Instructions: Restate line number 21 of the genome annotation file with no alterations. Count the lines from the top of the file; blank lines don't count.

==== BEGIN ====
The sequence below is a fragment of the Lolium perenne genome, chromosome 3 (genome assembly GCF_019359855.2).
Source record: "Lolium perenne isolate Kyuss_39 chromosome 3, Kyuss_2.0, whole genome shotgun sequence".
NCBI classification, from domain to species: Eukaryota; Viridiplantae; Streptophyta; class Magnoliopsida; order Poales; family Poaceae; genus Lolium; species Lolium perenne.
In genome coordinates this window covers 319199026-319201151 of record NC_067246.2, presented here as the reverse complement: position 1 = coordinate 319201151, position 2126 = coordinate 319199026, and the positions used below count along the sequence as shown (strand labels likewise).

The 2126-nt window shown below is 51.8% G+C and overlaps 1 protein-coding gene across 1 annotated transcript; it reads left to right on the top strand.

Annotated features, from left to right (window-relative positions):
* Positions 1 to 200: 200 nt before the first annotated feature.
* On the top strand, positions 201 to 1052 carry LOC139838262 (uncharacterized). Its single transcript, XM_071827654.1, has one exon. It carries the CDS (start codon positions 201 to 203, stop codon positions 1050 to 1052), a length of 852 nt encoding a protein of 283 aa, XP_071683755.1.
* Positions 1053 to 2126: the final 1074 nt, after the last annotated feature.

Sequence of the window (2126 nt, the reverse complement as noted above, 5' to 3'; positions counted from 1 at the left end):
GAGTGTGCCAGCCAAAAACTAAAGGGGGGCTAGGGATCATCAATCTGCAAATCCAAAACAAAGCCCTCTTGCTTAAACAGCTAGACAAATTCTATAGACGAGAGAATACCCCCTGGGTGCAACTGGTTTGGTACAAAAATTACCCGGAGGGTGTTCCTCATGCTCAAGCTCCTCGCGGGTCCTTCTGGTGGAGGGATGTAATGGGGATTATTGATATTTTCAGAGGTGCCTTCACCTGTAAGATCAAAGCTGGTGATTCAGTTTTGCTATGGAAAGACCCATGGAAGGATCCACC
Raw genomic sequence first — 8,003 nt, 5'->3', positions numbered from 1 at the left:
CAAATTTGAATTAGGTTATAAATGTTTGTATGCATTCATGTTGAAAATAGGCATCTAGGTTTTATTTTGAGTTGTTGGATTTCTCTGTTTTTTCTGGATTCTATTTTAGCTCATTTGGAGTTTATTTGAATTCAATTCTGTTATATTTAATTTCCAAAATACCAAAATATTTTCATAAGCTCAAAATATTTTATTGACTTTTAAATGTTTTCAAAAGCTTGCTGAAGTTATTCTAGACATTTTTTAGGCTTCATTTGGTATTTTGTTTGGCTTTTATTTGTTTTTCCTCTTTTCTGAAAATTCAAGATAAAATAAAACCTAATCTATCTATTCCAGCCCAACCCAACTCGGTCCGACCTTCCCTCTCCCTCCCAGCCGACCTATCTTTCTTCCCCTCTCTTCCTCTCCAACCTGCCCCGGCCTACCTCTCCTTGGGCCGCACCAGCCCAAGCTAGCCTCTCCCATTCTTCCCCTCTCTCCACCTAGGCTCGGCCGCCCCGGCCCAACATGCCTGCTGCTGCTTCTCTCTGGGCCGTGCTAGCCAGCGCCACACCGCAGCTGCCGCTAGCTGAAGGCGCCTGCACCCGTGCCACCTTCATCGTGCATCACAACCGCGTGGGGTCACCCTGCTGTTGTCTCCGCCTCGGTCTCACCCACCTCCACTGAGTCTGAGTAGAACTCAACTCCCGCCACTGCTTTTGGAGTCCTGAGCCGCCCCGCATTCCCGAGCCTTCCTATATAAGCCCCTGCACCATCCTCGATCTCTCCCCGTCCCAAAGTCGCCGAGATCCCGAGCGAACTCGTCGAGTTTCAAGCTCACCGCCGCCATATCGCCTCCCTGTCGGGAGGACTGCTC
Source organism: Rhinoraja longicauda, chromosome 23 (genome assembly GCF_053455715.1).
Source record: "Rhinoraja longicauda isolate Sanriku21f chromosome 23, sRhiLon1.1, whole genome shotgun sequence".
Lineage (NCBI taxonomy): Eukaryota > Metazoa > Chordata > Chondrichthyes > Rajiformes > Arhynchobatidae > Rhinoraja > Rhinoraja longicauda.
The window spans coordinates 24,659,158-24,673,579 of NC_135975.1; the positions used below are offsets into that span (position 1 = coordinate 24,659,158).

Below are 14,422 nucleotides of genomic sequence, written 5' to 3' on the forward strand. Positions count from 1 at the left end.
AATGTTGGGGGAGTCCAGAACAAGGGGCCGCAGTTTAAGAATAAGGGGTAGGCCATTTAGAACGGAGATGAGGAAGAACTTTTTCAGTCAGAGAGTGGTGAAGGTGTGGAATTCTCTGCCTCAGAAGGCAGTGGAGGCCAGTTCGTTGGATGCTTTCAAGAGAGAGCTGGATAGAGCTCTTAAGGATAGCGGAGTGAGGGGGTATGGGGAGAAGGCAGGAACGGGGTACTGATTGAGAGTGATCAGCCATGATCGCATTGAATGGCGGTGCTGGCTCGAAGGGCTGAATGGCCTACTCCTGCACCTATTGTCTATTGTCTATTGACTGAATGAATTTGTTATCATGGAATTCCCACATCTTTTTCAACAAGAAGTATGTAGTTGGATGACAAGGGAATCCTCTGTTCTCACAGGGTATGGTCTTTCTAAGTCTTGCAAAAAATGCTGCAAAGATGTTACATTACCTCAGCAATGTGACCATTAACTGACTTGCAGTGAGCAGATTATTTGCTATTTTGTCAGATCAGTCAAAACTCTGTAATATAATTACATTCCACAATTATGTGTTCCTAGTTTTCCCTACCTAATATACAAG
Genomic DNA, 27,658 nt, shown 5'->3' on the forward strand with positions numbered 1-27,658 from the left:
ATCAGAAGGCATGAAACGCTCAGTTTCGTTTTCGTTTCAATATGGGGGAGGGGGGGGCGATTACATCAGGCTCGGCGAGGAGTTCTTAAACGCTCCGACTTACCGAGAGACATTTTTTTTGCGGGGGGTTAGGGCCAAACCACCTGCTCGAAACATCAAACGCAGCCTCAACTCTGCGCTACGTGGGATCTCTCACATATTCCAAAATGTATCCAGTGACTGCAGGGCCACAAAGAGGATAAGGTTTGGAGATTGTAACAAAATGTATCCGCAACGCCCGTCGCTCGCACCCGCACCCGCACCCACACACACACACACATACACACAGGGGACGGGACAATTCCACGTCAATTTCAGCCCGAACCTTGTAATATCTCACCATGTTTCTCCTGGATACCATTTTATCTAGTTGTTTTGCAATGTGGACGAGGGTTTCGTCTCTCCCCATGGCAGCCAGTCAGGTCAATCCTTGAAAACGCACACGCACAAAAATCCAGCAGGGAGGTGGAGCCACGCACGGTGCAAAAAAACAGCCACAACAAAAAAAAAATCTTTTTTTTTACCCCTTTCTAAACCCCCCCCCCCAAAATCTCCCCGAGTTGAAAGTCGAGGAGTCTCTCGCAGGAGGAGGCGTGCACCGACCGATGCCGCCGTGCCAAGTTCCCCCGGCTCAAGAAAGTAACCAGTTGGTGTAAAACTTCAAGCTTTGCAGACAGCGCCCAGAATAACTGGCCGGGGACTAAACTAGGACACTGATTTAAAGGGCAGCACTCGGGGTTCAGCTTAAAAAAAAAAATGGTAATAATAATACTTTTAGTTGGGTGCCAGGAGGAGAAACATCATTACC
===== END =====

ATCAGAAGGCATGAAACGCTCAGTTTCGTTTTCGTTTCAATATGGGGGAGGGGGGGGCGATTACATCAGGCTCGGCGAGGAGTTCTTAAACGCTCCGACTTACCGAGAGACATTTTTTTTGCGGGGGGTTAGGGCCAAACCACCTGCTCGAAACATCAAACGCAGCCTCAACTCTGCGCTACGTGGGATCTCTCACATATTCCAAAATGTATCCAGTGACTGCAGGGCCACAAAGAGGATAAGGTTTGGAGATTGTAACAAAATGTATCCGCAACGCCCGTCGCTCGCACCCGCACCCGCACCCACACACACACACACATACACACAGGGGACGGGACAATTCCACGTCAATTTCAGCCCGAACCTTGTAATATCTCACCATGTTTCTCCTGGATACCATTTTATCTAGTTGTTTTGCAATGTGGACGAGGGTTTCGTCTCTCCCCATGGCAGCCAGTCAGGTCAATCCTTGAAAACGCACACGCACAAAAATCCAGCAGGGAGGTGGAGCCACGCACGGTGCAAAAAAACAGCCACAACAAAAAAAAAATCTTTTTTTTTACCCCTTTCTAAACCCCCCCCCCCAAAATCTCCCCGAGTTGAAAGTCGAGGAGTCTCTCGCAGGAGGAGGCGTGCACCGACCGATGCCGCCGTGCCAAGTTCCCCCGGCTCAAGAAAGTAACCAGTTGGTGTAAAACTTCAAGCTTTGCAGACAGCGCCCAGAATAACTGGCCGGGGACTAAACTAGGACACTGATTTAAAGGGCAGCACTCGGGGTTCAGCTTAAAAAAAAAAATGGTAATAATAATACTTTTAGTTGGGTGCCAGGAGGAGAAACATCATTACC